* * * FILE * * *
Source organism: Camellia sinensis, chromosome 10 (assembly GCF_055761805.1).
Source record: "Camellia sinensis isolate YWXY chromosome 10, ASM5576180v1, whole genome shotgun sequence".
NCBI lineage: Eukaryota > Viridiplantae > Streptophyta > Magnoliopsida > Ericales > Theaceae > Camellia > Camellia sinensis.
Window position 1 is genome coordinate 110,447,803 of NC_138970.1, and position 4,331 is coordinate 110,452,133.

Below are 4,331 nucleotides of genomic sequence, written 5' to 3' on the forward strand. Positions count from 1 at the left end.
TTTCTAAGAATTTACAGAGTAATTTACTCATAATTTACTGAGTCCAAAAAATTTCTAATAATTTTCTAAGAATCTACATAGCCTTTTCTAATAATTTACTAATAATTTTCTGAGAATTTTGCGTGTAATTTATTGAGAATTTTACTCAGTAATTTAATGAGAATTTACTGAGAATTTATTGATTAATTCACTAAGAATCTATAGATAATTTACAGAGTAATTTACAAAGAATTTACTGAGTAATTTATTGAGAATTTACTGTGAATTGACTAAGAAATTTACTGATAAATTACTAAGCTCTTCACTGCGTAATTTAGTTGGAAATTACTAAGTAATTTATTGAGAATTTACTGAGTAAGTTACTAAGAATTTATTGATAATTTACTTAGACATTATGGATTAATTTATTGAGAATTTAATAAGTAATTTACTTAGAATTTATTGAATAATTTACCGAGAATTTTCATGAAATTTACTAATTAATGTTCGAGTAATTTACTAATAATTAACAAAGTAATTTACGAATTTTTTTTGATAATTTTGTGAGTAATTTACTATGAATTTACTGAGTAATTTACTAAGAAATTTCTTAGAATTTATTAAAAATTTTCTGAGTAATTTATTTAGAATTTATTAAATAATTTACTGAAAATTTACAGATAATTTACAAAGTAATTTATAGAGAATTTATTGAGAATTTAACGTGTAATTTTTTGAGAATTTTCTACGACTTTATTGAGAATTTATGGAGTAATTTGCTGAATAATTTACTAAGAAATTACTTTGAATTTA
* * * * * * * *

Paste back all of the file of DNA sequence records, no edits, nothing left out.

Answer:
Source organism: Camellia sinensis, chromosome 10 (assembly GCF_055761805.1).
Source record: "Camellia sinensis isolate YWXY chromosome 10, ASM5576180v1, whole genome shotgun sequence".
NCBI lineage: Eukaryota > Viridiplantae > Streptophyta > Magnoliopsida > Ericales > Theaceae > Camellia > Camellia sinensis.
Window position 1 is genome coordinate 110,447,803 of NC_138970.1, and position 4,331 is coordinate 110,452,133.

Below are 4,331 nucleotides of genomic sequence, written 5' to 3' on the forward strand. Positions count from 1 at the left end.
TTTCTAAGAATTTACAGAGTAATTTACTCATAATTTACTGAGTCCAAAAAATTTCTAATAATTTTCTAAGAATCTACATAGCCTTTTCTAATAATTTACTAATAATTTTCTGAGAATTTTGCGTGTAATTTATTGAGAATTTTACTCAGTAATTTAATGAGAATTTACTGAGAATTTATTGATTAATTCACTAAGAATCTATAGATAATTTACAGAGTAATTTACAAAGAATTTACTGAGTAATTTATTGAGAATTTACTGTGAATTGACTAAGAAATTTACTGATAAATTACTAAGCTCTTCACTGCGTAATTTAGTTGGAAATTACTAAGTAATTTATTGAGAATTTACTGAGTAAGTTACTAAGAATTTATTGATAATTTACTTAGACATTATGGATTAATTTATTGAGAATTTAATAAGTAATTTACTTAGAATTTATTGAATAATTTACCGAGAATTTTCATGAAATTTACTAATTAATGTTCGAGTAATTTACTAATAATTAACAAAGTAATTTACGAATTTTTTTTGATAATTTTGTGAGTAATTTACTATGAATTTACTGAGTAATTTACTAAGAAATTTCTTAGAATTTATTAAAAATTTTCTGAGTAATTTATTTAGAATTTATTAAATAATTTACTGAAAATTTACAGATAATTTACAAAGTAATTTATAGAGAATTTATTGAGAATTTAACGTGTAATTTTTTGAGAATTTTCTACGACTTTATTGAGAATTTATGGAGTAATTTGCTGAATAATTTACTAAGAAATTACTTTGAATTTA